Software-Defined This…and Software-Defined That. It’s everywhere. Well…the phrases are. Actual products and technologies are still showing up to the party. But they mean a new way to deploy data centers with the intelligence in software and not tied to specific hardware. One of the many benefits of this approach is the ability to tie them all together via automation and orchestration. But are you ready?
Customers regularly ask us (Varrow) to come in and talk to them about how to best introduce true automation in to their environment. Sometimes it’s simple things like server builds and other times it’s more complex tasks with external integration and multi-target environments. Whatever the use cases are the hurdles are often the same.
Too often people think the key to automating their environment is tools. Get the right tool, the right product, and off you go. Pure technology is very seldom the answer to any real business problem and this is no different. Tools are important. Without them it can be hard to accomplish the goals. But they don’t solve the real problems we see.
The first and most straight problem is a lack of clearly defined goals. What are you trying to accomplish? Just automating some tasks and processes is rarely the actual goal. What does the business itself want? Is it faster provisioning for developers? Ability to spin up instances of applications more quickly as demand rises? Take the manual tasks out of a complex process to save time and money? Defining the end goals is key to a successful project. Without that you aren’t really working toward anything and you’ll find the scope expands and contracts due to outside political influences.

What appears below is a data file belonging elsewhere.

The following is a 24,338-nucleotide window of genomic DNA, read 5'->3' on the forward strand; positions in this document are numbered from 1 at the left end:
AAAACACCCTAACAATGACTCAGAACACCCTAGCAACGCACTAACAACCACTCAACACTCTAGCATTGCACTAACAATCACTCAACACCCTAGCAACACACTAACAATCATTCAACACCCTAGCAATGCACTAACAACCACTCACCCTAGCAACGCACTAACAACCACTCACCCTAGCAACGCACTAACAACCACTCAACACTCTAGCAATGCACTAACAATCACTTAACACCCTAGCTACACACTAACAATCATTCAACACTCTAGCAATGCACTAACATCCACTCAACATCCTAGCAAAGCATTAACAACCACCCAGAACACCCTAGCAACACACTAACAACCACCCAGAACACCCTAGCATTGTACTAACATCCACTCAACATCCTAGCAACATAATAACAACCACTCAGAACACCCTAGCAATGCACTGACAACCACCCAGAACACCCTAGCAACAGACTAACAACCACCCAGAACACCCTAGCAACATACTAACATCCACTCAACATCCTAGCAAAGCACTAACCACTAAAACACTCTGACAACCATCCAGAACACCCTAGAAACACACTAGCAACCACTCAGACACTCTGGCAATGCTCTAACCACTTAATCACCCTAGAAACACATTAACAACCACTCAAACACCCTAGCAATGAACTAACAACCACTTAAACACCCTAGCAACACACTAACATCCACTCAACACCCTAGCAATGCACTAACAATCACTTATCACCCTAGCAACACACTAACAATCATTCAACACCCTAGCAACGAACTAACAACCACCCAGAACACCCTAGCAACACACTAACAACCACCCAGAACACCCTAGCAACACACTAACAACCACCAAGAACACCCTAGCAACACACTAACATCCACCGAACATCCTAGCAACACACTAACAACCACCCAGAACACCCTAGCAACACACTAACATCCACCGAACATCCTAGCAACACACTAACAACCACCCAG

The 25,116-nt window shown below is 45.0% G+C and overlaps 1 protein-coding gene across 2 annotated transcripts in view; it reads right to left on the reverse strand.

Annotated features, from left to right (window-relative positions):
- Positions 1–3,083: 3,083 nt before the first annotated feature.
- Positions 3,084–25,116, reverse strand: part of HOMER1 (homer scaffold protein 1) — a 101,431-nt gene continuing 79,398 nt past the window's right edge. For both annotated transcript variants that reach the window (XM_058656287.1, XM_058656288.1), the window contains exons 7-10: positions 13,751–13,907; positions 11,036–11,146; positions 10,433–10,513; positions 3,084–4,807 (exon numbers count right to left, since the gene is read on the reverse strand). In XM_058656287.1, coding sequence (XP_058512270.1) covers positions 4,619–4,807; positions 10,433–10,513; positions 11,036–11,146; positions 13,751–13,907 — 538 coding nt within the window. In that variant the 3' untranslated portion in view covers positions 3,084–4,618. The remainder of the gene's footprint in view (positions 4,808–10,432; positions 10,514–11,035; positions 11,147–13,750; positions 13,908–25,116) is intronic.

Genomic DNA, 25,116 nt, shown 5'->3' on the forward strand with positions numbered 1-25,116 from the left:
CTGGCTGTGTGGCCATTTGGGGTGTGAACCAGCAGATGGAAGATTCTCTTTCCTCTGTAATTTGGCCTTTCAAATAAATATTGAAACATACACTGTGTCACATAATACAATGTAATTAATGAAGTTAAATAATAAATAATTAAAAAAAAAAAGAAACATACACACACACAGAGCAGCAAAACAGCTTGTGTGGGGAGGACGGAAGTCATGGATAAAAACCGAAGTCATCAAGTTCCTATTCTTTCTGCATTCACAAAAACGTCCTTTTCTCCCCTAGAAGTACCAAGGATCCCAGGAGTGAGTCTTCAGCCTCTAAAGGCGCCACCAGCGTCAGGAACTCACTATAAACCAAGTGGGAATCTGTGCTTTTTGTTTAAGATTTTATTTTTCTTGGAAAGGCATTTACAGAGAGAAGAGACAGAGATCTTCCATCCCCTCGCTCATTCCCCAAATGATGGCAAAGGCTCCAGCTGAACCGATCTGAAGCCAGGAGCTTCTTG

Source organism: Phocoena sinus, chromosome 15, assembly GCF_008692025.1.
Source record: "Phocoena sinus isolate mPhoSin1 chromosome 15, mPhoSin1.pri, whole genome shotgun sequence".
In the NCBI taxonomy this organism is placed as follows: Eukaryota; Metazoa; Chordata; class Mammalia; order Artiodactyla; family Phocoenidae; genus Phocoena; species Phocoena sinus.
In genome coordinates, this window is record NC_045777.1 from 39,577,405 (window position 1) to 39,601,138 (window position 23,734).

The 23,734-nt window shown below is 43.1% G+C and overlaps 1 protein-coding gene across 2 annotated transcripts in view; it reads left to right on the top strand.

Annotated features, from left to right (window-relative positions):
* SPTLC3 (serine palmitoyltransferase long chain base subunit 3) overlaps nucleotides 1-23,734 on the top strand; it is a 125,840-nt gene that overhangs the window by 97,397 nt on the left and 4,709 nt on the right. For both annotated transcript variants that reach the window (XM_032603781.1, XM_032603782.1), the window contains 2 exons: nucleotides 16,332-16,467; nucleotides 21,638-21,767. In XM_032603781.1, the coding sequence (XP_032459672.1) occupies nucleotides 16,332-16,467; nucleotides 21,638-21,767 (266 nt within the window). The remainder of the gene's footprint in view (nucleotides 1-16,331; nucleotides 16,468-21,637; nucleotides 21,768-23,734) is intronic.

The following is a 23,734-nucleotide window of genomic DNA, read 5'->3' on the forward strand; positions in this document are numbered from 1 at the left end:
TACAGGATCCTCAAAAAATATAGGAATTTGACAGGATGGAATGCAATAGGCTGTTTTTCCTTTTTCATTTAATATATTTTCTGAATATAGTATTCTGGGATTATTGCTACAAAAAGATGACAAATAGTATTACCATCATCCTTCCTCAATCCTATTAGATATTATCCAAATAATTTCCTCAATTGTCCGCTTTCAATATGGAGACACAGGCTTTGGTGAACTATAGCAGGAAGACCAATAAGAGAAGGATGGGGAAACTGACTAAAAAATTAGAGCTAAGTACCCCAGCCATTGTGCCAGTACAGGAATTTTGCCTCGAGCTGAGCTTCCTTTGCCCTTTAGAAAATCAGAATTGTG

Second, and common everywhere is just the overall lack of documented processes. It’s very hard to automate something that isn’t well defined. Trying to define processes as you work through an automation project is a recipe for disaster. Everyone does things differently even if the end result is “close” to the same. Your first task should be to define what you want to automate, document how it’s done now even if terribly inefficient, and standardize it as much as possible.
Third, and often the largest hurdle is just regular old company politics and silos. Automation crosses silo boundaries and this is often a big point of friction. If your organization isn’t breaking down those silo walls you’ll never be successful. You’ll spend years arguing over who controls which pieces, what tools everyone wants to use, and how things “should” be done. Without a doubt I’ve seen more projects stall due to this than any other.
At Varrow we have created a methodology that walks organizations through a process to solve these problems. From assessments at the beginning to clearly define what the success criteria is and goals are, to workshops that help document existing processes and bringing different operational groups together. Yes, it’s a pitch but it’s often what’s needed to move a project like these to completion without getting bogged down by internal politics and just general lack of time by the IT staff.